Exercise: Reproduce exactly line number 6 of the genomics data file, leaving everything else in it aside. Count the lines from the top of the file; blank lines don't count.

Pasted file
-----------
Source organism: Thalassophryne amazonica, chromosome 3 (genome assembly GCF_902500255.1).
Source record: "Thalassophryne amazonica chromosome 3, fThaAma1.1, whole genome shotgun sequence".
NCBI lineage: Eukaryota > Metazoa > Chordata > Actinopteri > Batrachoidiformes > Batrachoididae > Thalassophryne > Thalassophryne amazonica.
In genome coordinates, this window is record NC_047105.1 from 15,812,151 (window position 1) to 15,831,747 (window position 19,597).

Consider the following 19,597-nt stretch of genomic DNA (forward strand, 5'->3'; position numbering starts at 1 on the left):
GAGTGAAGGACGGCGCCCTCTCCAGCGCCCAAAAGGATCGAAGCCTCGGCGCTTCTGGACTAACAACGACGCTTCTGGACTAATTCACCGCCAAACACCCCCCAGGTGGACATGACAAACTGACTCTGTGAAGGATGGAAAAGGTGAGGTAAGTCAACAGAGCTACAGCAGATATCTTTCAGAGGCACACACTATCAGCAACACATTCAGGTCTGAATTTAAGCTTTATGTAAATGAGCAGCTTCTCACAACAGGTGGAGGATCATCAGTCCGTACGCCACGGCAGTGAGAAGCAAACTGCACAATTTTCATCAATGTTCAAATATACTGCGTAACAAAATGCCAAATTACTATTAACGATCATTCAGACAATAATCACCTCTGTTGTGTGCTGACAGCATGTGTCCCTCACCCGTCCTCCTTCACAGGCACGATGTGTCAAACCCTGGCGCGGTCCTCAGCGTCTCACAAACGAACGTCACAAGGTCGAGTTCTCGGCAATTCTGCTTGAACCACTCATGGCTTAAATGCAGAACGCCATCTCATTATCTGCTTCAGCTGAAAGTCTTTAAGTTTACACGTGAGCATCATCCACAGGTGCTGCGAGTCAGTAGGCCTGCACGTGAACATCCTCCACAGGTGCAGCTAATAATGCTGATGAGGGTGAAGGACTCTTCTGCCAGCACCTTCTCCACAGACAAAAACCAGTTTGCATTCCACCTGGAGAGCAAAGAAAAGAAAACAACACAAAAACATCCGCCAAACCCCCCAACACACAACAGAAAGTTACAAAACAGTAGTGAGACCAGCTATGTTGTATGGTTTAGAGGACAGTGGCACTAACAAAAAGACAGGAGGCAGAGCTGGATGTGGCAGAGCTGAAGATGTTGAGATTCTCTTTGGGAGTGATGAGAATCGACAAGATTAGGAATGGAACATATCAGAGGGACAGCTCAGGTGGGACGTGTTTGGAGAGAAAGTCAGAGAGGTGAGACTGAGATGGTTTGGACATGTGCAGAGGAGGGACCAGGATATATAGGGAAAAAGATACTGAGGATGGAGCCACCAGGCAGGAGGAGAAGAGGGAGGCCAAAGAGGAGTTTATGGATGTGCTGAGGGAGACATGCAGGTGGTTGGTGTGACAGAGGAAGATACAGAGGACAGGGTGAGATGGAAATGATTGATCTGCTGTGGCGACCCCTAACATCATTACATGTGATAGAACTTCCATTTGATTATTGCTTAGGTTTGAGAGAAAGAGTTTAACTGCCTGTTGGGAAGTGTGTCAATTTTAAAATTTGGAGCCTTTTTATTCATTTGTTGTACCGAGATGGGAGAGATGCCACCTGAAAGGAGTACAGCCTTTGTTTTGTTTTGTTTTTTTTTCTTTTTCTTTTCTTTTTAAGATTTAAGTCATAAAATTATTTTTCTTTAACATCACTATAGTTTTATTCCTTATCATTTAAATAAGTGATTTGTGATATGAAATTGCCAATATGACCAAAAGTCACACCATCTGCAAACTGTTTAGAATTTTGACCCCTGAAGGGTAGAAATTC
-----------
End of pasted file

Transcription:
GAGTGAAGGACGGCGCCCTCTCCAGCGCCCAAAAGGATCGAAGCCTCGGCGCTTCTGGACTAACAACGACGCTTCTGGACTAATTCACCGCCAAACACCCCCCAGGTGGACATGACAAACTGACTCTGTGAAGGATGGAAAAGGTGAGGTAAGTCAACAGAGCTACAGCAGATATCTTTCAGAGGCACACACTATCAGCAACACATTCAGGTCTGAATTTAAGCTTTATGTAAATGAGCAGCTTCTCACAACAGGTGGAGGATCATCAGTCCGTACGCCACGGCAGTGAGAAGCAAACTGCACAATTTTCATCAATGTTCAAATATACTGCGTAACAAAATGCCAAATTACTATTAACGATCATTCAGACAATAATCACCTCTGTTGTGTGCTGACAGCATGTGTCCCTCACCCGTCCTCCTTCACAGGCACGATGTGTCAAACCCTGGCGCGGTCCTCAGCGTCTCACAAACGAACGTCACAAGGTCGAGTTCTCGGCAATTCTGCTTGAACCACTCATGGCTTAAATGCAGAACGCCATCTCATTATCTGCTTCAGCTGAAAGTCTTTAAGTTTACACGTGAGCATCATCCACAGGTGCTGCGAGTCAGTAGGCCTGCACGTGAACATCCTCCACAGGTGCAGCTAATAATGCTGATGAGGGTGAAGGACTCTTCTGCCAGCACCTTCTCCACAGACAAAAACCAGTTTGCATTCCACCTGGAGAGCAAAGAAAAGAAAACAACACAAAAACATCCGCCAAACCCCCCAACACACAACAGAAAGTTACAAAACAGTAGTGAGACCAGCTATGTTGTATGGTTTAGAGGACAGTGGCACTAACAAAAAGACAGGAGGCAGAGCTGGATGTGGCAGAGCTGAAGATGTTGAGATTCTCTTTGGGAGTGATGAGAATCGACAAGATTAGGAATGGAACATATCAGAGGGACAGCTCAGGTGGGACGTGTTTGGAGAGAAAGTCAGAGAGGTGAGACTGAGATGGTTTGGACATGTGCAGAGGAGGGACCAGGATATATAGGGAAAAAGATACTGAGGATGGAGCCACCAGGCAGGAGGAGAAGAGGGAGGCCAAAGAGGAGTTTATGGATGTGCTGAGGGAGACATGCAGGTGGTTGGTGTGACAGAGGAAGATACAGAGGACAGGGTGAGATGGAAATGATTGATCTGCTGTGGCGACCCCTAACATCATTACATGTGATAGAACTTCCATTTGATTATTGCTTAGGTTTGAGAGAAAGAGTTTAACTGCCTGTTGGGAAGTGTGTCAATTTTAAAATTTGGAGCCTTTTTATTCATTTGTTGTACCGAGATGGGAGAGATGCCACCTGAAAGGAGTACAGCCTTTGTTTTGTTTTGTTTTTTTTTCTTTTTCTTTTCTTTTTAAGATTTAAGTCATAAAATTATTTTTCTTTAACATCACTATAGTTTTATTCCTTATCATTTAAATAAGTGATTTGTGATATGAAATTGCCAATATGACCAAAAGTCACACCATCTGCAAACTGTTTAGAATTTTGACCCCTGAAGGGTAGAAATTC